The Dwarika’s Kathmandu Is A Luxurious Retreat And Living Museum All At Once

  • 30 Jan '24
  • 12:28 pm by Beverly Pereira

Meandering through narrow lanes at the temple-studded Patan Durbar Square, experiencing the heady rush of Thamel’s nightlife, spinning prayer wheels and monkey-watching at the giant stupas of Swayambhunath and blissing out at Pashupatinath’s evening Aarti on the banks of the Bagmati are just some of the experiences awaiting you in Nepal. Kathmandu, the pulsating Nepali capital is a melting pot of experiences, a treasure trove of UNESCO World Heritage Sites, and an obligatory stop for the amateur trekker and mountaineer alike. Its streets are alive with the bustle of an urban metropolitan, even as the valley city rests in the shadow of majestic snow-capped mountain ranges. 

Kathmandu is a city of paradoxes where it’s just as easy to find ultimate peace as it is to get immersed in the chaos of it all. For the ‘anti-chain hotel’ traveller who values an experiential, immersive stay, there’s the luxury hotel The Dwarika’s Kathmandu. Located on a busy main road behind an inconspicuous brick wall, an intricately carved wooden door opens out into this sanctuary of peace where worldly worries quickly fade away.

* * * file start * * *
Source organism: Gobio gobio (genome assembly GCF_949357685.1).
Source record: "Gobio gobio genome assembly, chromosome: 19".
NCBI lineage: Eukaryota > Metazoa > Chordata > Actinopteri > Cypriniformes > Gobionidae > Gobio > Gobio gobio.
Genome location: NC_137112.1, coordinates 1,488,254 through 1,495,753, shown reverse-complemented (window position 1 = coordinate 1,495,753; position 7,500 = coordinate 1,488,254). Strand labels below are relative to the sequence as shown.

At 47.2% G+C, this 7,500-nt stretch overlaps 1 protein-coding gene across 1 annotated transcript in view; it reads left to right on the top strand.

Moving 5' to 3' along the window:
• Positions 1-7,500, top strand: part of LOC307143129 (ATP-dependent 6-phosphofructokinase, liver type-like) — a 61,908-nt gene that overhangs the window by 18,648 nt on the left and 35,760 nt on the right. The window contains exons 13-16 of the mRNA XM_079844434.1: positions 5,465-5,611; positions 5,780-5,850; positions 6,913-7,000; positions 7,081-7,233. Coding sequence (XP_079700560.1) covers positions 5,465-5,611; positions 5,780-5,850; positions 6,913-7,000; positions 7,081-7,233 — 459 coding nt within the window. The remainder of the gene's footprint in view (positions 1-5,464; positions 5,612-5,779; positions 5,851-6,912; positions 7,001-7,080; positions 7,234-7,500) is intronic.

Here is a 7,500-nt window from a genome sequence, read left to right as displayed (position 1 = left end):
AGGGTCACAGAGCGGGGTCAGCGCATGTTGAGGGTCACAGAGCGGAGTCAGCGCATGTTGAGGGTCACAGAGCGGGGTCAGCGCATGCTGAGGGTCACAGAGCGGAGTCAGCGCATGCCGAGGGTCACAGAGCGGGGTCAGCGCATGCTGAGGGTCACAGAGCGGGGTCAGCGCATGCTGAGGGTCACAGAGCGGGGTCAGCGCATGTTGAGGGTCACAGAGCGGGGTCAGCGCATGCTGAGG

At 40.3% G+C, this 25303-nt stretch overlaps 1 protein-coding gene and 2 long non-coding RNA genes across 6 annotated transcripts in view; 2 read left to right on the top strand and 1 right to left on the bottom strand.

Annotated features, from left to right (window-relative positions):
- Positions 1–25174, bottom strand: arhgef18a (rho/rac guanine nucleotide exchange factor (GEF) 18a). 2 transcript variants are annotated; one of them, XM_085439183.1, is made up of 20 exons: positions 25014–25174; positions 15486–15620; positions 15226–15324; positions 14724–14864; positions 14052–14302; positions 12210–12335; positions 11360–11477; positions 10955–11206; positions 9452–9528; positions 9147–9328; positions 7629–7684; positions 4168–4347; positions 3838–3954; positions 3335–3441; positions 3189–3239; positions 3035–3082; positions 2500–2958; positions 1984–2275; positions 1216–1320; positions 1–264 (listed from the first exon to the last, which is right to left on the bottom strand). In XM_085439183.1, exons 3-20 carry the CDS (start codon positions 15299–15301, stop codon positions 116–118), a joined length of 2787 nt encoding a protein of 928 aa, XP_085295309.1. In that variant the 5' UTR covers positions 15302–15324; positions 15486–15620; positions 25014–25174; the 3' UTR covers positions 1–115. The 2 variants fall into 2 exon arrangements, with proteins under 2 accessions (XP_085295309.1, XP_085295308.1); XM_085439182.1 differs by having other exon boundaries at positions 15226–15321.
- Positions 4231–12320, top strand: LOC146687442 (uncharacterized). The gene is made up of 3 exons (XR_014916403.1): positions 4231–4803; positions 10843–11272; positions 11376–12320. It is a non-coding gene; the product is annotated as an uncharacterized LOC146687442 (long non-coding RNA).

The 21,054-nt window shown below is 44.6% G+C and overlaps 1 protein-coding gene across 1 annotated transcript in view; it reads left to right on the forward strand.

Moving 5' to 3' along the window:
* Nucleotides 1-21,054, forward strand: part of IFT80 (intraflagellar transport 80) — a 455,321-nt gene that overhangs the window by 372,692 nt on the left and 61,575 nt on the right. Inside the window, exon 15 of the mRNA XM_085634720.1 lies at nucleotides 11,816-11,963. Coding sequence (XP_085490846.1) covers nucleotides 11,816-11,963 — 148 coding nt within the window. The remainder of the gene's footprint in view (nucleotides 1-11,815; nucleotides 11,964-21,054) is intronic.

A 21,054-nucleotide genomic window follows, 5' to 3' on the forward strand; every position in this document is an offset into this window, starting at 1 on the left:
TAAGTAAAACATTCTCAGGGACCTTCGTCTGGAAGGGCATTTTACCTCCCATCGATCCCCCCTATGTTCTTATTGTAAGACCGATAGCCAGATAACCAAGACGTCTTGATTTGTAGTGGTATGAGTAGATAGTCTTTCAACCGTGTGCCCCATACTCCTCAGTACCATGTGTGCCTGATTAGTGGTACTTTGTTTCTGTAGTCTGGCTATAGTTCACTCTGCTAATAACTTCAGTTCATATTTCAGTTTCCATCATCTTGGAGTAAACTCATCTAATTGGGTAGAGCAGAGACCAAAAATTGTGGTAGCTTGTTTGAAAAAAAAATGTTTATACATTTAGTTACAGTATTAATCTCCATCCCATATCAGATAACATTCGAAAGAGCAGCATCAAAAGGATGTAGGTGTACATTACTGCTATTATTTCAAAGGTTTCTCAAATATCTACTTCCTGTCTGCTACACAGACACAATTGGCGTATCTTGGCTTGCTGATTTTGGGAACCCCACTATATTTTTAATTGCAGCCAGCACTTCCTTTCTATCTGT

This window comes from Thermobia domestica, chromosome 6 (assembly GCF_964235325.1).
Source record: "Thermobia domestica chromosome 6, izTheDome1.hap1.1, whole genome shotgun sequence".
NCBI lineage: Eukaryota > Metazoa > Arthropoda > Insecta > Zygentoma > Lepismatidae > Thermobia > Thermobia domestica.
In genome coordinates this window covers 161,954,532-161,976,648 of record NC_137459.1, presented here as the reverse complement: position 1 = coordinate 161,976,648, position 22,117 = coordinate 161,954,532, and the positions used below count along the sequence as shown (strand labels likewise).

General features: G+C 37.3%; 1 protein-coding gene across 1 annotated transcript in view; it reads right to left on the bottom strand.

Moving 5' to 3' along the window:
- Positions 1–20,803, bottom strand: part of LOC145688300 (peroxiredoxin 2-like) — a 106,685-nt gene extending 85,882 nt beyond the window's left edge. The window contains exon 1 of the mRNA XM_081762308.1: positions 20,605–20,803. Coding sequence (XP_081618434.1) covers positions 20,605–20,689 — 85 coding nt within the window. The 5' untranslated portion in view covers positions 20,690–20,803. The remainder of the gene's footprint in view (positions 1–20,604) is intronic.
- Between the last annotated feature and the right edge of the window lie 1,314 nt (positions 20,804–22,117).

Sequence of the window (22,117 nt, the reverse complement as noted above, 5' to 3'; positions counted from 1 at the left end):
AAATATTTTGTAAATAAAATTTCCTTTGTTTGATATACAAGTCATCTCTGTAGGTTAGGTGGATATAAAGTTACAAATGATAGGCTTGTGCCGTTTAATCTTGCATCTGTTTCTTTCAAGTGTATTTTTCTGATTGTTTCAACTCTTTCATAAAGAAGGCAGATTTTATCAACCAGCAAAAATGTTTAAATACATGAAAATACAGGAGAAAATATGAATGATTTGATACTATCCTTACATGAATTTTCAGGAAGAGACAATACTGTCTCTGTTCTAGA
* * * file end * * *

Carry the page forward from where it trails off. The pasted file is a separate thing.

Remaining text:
Getting there

Flying into Kathmandu is the quickest mode of travel. From Mumbai, it’s just a two-and-a-half-hour flight away. Then, arriving at The Dwarika’s is but a five-minute drive from Kathmandu’s Tribhuvan International Airport. The hotel is located in the Battisputali locality of Kathmandu, home to the sacred Pashupatinath temple precinct. 

Centuries-old carved windows that would have otherwise been lost over time find a home at The Dwarika’s Kathmandu. (Image Credit: The Dwarika’s Hotel, Kathmandu)

Concept & Design

The Dwarika’s is a unique hospitality brand, in that it is a living museum with meticulously restored wooden window frames and even an intricately carved 13th-century doorway in the Newar architectural style of Kathmandu central to its design. The product of one man’s passion for preserving Nepal’s cultural and architectural heritage, the hotel was founded in 1972 by the late Dwarika Das Shrestha who built the hotel adjacent to his family home to accommodate his ever-growing collection of wooden artefacts. It was an encounter with local carpenters sawing off an old Newari-style wooden pillar to be used as firewood in 1952 that set in motion the passion to collect and restore Nepal’s ancient wooden crafts. 

The Dwarika’s is a living museum and is perfect for travellers who value an immersive and luxurious stay. (Image Credit: The Dwarika’s Hotel, Kathmandu)

Today, the luxury hotel continues as a family-run brand, now in its third generation—the founder’s wife, Ambica Shrestha is president of the Dwarika’s Group of Hotels and Resorts; his daughter Sangita Shrestha Einhaus is managing director; and his grandson René Vijay Shrestha Einhaus is CEO. The hospitality is top-notch and incredibly warm. 

The hotel is dotted with peaceful spots to soak in the marvellous Newari architecture. (Image Credit: The Dwarika’s Hotel, Kathmandu)